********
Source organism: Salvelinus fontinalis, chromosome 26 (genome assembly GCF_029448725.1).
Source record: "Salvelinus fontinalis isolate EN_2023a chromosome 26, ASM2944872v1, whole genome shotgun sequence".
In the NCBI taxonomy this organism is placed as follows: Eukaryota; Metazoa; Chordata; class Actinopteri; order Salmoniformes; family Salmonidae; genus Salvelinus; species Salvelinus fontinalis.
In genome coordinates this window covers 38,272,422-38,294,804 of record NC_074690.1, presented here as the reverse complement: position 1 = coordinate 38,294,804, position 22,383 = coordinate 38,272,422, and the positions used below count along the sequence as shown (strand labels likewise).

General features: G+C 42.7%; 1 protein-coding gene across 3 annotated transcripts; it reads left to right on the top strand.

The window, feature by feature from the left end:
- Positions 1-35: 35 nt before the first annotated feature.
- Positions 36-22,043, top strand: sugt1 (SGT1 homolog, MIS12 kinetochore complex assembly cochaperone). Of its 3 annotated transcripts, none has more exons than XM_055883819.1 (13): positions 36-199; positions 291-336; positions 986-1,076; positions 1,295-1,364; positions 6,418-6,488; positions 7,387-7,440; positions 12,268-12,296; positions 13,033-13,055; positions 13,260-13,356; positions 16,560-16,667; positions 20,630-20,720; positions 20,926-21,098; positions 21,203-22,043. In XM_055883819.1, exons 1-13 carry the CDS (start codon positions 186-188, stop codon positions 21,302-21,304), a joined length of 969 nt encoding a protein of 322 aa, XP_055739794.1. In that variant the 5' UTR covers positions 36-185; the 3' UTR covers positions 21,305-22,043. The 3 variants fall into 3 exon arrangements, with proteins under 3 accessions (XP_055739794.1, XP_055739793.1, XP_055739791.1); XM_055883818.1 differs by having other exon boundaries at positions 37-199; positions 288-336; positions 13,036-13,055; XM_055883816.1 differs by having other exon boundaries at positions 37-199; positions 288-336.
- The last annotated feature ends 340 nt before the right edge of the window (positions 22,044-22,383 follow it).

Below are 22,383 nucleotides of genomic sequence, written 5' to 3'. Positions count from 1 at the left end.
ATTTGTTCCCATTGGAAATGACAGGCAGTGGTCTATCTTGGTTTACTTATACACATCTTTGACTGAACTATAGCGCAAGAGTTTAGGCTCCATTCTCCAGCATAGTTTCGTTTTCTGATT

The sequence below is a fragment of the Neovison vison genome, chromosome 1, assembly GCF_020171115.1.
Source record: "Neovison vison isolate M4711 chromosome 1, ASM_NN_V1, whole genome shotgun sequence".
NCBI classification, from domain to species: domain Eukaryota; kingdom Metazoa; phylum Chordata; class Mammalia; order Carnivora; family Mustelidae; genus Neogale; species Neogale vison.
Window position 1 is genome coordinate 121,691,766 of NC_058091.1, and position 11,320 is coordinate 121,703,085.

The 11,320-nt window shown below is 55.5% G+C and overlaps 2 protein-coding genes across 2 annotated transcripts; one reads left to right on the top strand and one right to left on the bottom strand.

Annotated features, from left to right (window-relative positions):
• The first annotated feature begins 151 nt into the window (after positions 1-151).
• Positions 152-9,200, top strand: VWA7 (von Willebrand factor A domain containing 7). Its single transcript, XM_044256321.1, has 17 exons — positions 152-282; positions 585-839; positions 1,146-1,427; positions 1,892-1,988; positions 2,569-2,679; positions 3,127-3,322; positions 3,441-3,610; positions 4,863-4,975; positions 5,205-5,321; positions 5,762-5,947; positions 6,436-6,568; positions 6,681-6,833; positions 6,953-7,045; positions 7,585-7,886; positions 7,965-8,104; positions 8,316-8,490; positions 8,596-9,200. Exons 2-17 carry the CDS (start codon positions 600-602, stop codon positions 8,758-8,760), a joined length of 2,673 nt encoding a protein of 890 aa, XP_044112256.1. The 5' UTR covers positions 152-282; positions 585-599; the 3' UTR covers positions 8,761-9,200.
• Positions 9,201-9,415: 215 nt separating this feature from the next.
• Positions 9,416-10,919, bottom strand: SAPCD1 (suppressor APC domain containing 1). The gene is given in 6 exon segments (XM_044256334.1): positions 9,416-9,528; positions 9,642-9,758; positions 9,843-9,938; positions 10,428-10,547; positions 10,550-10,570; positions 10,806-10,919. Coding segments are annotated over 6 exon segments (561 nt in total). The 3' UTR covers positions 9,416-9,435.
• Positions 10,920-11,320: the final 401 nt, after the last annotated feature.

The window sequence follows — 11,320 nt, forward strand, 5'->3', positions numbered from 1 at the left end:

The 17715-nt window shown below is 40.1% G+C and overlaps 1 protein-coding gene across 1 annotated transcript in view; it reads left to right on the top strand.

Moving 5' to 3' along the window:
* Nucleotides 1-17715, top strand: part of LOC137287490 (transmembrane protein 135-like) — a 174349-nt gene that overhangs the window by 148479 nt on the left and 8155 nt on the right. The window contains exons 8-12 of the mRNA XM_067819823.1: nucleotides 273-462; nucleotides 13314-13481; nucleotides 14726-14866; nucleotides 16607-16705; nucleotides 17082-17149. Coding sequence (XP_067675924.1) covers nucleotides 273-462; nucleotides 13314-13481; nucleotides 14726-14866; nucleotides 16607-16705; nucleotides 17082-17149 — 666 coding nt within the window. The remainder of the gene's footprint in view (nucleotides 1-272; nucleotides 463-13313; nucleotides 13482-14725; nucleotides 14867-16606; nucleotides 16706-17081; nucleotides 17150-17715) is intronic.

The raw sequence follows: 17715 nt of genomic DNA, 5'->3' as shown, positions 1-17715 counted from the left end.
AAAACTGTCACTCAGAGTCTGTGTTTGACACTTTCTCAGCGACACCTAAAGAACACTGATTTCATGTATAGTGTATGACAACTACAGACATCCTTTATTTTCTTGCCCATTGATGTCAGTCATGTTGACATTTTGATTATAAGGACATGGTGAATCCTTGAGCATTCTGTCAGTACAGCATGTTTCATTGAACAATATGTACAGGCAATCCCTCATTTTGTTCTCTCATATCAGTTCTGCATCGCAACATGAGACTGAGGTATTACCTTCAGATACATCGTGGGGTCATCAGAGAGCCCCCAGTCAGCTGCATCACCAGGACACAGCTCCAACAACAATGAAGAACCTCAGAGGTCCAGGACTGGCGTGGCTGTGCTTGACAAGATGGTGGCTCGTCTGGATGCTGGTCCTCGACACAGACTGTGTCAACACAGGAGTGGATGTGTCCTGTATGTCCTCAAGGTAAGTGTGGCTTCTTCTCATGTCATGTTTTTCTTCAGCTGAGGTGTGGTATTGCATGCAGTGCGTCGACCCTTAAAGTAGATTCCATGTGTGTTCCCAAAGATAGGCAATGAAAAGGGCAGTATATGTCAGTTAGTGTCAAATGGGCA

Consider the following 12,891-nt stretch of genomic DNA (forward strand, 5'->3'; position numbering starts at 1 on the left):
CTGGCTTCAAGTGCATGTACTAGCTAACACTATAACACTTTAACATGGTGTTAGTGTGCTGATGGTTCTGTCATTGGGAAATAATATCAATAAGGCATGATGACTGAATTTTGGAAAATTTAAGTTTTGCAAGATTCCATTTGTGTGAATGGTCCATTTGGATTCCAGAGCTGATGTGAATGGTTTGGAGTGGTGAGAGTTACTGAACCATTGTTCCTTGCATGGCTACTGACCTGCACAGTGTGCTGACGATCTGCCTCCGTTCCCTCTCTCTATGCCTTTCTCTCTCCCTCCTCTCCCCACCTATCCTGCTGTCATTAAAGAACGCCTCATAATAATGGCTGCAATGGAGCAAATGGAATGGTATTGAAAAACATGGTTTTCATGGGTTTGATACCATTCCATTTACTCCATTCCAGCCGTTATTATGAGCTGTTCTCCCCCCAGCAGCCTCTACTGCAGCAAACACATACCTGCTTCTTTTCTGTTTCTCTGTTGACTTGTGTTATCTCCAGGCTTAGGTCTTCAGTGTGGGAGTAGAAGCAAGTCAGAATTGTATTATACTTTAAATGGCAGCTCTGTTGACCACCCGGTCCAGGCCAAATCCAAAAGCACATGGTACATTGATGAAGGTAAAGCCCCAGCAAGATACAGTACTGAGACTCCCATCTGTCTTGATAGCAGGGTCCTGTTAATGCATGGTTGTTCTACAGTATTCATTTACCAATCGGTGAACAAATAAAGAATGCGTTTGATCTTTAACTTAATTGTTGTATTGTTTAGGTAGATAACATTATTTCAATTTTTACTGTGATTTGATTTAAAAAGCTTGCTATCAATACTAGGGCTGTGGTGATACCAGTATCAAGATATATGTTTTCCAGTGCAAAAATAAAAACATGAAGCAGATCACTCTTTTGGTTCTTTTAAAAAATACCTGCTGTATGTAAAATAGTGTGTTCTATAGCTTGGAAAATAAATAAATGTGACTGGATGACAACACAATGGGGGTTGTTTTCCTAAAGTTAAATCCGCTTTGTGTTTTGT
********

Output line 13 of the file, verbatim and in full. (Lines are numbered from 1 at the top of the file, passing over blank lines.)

Source record: "Neovison vison isolate M4711 chromosome 1, ASM_NN_V1, whole genome shotgun sequence".